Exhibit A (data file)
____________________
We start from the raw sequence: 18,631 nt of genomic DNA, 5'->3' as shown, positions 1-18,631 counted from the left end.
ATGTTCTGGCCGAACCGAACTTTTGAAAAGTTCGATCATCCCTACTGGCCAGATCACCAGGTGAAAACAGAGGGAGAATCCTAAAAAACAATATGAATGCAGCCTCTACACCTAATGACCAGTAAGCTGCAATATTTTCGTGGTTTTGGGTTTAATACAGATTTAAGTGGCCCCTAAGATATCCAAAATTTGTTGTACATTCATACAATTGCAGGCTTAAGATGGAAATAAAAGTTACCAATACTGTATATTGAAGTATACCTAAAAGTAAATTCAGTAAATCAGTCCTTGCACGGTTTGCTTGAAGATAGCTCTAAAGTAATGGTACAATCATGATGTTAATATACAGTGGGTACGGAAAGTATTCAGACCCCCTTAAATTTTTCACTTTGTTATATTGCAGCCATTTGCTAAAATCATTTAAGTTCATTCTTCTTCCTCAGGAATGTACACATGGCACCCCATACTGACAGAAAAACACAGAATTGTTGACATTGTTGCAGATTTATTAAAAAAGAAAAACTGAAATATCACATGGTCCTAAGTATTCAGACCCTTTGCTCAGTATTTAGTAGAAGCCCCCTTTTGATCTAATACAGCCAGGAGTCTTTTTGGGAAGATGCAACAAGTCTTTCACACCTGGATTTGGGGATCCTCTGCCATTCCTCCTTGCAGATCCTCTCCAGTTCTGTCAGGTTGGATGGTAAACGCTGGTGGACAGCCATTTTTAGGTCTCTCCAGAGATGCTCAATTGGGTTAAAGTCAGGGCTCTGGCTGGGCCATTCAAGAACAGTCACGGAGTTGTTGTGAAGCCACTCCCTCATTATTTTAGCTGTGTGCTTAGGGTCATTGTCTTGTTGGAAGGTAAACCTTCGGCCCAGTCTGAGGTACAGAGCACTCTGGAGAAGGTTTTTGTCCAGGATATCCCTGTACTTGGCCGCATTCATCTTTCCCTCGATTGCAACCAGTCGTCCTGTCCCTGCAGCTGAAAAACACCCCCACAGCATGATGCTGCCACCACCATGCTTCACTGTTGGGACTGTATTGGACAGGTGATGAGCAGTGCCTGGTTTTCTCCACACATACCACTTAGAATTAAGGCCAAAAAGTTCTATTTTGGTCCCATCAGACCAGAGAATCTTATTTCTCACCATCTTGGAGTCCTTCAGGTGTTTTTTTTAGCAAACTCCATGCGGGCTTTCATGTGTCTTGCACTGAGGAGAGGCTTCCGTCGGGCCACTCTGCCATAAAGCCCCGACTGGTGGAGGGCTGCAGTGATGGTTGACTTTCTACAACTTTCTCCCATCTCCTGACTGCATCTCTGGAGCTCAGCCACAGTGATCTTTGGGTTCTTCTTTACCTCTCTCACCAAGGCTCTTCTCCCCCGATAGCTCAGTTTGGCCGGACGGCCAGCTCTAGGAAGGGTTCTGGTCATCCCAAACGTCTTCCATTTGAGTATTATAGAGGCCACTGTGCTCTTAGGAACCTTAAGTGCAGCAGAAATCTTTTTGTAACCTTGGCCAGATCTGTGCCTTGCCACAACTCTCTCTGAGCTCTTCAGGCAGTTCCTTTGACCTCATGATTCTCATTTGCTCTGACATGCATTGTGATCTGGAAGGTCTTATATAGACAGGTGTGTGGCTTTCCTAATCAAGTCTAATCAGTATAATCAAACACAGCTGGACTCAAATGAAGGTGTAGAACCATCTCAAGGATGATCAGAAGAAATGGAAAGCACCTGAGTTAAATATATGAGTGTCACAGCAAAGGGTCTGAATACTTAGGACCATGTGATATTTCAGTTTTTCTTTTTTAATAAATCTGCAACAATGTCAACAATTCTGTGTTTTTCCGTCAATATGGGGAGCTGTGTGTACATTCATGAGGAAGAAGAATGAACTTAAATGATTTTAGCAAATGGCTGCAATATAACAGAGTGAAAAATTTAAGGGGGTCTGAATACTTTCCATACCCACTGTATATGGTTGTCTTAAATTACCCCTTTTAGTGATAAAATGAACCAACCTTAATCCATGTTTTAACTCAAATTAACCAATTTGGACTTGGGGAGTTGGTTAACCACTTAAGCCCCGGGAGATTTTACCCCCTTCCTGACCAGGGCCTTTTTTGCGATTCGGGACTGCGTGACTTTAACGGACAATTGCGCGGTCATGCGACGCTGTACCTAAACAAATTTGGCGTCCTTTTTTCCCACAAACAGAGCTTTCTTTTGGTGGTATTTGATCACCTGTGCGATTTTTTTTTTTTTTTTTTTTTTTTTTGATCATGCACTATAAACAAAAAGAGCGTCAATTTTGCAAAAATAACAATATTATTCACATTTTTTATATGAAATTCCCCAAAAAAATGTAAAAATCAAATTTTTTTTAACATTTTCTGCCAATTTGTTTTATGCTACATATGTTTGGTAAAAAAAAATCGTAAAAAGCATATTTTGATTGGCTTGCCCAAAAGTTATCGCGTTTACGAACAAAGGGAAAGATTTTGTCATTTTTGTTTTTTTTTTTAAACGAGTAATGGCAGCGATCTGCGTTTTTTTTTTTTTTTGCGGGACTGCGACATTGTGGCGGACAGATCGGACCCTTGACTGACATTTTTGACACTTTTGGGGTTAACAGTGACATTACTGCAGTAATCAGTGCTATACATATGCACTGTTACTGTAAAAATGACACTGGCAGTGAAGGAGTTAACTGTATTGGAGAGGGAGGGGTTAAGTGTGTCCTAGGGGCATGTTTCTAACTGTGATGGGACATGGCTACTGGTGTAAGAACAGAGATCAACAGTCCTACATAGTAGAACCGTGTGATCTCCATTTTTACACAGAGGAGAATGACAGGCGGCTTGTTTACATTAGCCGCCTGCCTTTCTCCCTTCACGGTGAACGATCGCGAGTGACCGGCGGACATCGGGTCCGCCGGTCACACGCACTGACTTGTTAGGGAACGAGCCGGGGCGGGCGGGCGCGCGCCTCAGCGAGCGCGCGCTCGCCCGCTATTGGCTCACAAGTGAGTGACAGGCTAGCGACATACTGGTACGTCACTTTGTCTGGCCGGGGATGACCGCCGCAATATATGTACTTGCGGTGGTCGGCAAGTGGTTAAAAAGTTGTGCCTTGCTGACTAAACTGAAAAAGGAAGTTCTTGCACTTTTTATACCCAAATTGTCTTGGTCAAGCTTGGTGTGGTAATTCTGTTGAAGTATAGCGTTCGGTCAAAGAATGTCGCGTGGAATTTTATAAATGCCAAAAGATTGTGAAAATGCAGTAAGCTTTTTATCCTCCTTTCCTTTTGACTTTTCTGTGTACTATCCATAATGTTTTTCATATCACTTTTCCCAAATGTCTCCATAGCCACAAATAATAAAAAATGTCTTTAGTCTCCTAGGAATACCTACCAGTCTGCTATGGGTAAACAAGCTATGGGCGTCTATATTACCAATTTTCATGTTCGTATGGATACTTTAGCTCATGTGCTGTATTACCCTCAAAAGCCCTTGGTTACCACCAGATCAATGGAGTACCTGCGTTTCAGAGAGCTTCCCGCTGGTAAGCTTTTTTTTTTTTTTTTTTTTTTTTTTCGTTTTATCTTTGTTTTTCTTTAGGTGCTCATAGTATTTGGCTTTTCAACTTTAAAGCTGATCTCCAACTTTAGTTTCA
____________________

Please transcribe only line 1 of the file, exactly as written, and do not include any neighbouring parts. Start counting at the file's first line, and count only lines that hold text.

We start from the raw sequence: 18,631 nt of genomic DNA, 5'->3' as shown, positions 1-18,631 counted from the left end.